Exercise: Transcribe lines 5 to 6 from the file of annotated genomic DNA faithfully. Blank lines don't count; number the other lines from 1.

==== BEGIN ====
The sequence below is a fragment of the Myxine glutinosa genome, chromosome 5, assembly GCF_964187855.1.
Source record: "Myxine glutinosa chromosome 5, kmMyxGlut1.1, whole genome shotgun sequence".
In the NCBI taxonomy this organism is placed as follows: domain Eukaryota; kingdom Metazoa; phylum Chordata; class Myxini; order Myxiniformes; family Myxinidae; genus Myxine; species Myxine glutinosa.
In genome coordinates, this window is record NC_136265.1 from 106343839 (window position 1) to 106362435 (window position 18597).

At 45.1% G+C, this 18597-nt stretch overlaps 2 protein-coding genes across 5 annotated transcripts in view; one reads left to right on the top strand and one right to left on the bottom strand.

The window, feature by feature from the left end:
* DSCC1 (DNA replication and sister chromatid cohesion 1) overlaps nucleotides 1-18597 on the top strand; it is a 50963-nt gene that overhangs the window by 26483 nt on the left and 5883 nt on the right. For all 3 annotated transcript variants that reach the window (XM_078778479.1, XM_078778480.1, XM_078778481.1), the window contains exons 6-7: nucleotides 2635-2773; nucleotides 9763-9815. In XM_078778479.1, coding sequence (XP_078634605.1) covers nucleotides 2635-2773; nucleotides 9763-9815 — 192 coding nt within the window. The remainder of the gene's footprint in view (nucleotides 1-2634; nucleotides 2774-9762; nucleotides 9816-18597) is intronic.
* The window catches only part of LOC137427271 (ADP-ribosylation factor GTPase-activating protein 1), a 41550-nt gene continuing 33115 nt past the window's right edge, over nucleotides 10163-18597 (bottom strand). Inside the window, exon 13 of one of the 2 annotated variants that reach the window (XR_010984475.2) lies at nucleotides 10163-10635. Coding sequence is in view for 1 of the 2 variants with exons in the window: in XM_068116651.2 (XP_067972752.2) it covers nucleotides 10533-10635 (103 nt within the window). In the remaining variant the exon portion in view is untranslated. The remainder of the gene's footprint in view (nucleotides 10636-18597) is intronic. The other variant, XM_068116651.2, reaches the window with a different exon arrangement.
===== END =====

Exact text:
At 45.1% G+C, this 18597-nt stretch overlaps 2 protein-coding genes across 5 annotated transcripts in view; one reads left to right on the top strand and one right to left on the bottom strand.

The window, feature by feature from the left end: